Never Do What They Want

TGIF! Casey here.

This is a continuation of last week’s topic – When in Doubt Throw in a Flying Monkey or Three. I guess I have monkeys on the brain. Or it could be that I’m in the next phase of editing – clean-up!

And it got me thinking of some very excellent writing advice from Orson Scott Card (and I’m paraphrasing here) – never take the reader where they want to go.

At least not until the very end.

What a wicked web we weave.
What a wicked web we weave. . . .

As a writer, I like the way that rolls off the tongue. It makes the Author Goddess inside of me delirious with happiness. It means I have the freedom to do what’s necessary to my characters (like send in the flying monkeys).

And readers love it too. Doing the unexpected is what keeps the reader turning the pages. That’s why many chapters end on hooks or with uncertainty. Just when you think the hero or heroine has found happiness, a sudden wrench in the plot sends them into disarray.

Deliciously evil if you ask me. Wonderful too! So how do you accomplish those twists and turns?

1. Be receptive to wild ideas. I’m a plotter, but, I’m always ready to write something crazy (like the flying monkeys). I have also found this comes with practice. The more stories you finish, the more willing your mind becomes.

2. Trust your characters. They can help you find those twists and turns. Again, even plotters can do this by letting them off the leash once in a while.

3. Be mean to your characters. If they are cruising along, getting what they want all the time, that is a huge red flag. Remember, like the readers, they don’t get to go from point A to point B. They have to get lost. A lot!

4. Never end a chapter at a natural break. Think back to television shows - end with a Yarntwist. The old advice: don’t end a chapter with a character going to sleep is true. The reader might stop and not pick your book back up again.

5. Follow through. Don’t forget to eventually tie up all loose ends. So, it’s fine to dangle the reader from the edge of a cliff or leave them with an intriguing puzzle, but by the story’s end you’d better tie it in a bow. Either solve the mystery, provide that happily ever after or create suspense for the next book (if there is one) or your reader will walk!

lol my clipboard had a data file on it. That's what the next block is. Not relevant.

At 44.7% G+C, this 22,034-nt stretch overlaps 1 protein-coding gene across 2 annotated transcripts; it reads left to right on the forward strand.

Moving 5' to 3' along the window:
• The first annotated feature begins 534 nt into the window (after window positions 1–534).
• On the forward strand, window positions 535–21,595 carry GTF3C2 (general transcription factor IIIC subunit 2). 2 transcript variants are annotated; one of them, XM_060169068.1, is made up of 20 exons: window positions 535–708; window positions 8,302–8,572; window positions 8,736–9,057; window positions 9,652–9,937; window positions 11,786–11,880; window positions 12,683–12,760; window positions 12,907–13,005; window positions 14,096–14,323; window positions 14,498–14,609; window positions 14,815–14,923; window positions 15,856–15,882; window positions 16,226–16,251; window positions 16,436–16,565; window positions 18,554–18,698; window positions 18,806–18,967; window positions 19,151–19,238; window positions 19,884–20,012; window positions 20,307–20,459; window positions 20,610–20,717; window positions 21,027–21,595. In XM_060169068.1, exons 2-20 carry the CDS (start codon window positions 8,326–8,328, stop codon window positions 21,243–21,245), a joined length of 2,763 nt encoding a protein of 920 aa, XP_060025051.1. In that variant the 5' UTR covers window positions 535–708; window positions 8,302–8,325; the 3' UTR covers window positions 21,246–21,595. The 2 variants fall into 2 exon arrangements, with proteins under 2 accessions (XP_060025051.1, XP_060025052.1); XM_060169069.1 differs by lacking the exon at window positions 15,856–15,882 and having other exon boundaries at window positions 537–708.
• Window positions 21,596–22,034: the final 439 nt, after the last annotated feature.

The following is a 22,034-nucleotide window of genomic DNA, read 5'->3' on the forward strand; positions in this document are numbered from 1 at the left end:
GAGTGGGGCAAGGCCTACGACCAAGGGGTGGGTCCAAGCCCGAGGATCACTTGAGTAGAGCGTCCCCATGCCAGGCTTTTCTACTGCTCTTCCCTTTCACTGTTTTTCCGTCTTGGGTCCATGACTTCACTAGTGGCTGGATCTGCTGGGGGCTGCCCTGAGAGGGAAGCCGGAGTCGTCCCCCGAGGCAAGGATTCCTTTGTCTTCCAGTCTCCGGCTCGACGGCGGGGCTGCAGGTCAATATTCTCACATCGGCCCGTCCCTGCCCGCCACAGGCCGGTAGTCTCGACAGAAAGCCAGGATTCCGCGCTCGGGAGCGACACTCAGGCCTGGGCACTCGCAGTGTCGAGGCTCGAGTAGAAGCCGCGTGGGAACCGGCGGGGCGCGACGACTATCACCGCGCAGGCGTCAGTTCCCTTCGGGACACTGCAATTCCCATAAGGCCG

These are just a few ideas. What are your favorite ways to ensure the reader keeps turning those pages?

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13 thoughts on “Never Do What They Want”

  1. Hi Casey. I’m always tough on my characters and love to throw in twists and turns, especially where they (and the reader) lease expect it. I especially like to end a chapter leaving the character in some precarious position almost forcing the reader to go on in order to find out what’s going to happen. Thanks for sharing – loved the blog.

  2. Hi Casey,

    I think it depends on what I’m writing, but I tend to find myself either torturing my characters or writing “whuh?” moments at yhe end of a chapter. Kill off a character or find out a “dead” character is alive? I’ve done that. Have the villian show up and do something wretched? Done that too. My sweet, innocent heroine finds herself in a brothel? Uh, check.

    I think it’s fun to keep them guessing!

    Great blog. :)

  3. Wrench my hero and heroine away from each other, come together, leave again, again and again. Each time for a different reason. The antagonist gets muddled in the middle, frequently, sticks his mistress in his wife’s face, and then tries to win his wife’s love, tries to kill the hero. Secondary characters meddle in, such a mess. I am having fun moving these moods and behaviors around. All this is real, unforgivable, true life happenings. And I thought that the 19th century was so innocent, so naive, so uncomplicated. I am out of my dark box, and seeking trouble. Terrific post Casey, very thought provoking.

  4. Great stuff here, Casey! I love those hook chapter endings. In my final revisions, I’m always looking for conflict on the page–every page. The best part of being a writer is letting my characters surprise even me with the way the story goes and the weird obstacles that come between them and their HEA. It’s in the resolution to those conflicts that makes them grow and change at the end. Thanks for the suggestions for creating some twists.

    1. That’s good advice – find conflict on every page! Being a writer really is so much fun. I know it can be work at times, but seriously, I still can’t believe the stuff that comes out of my head :)

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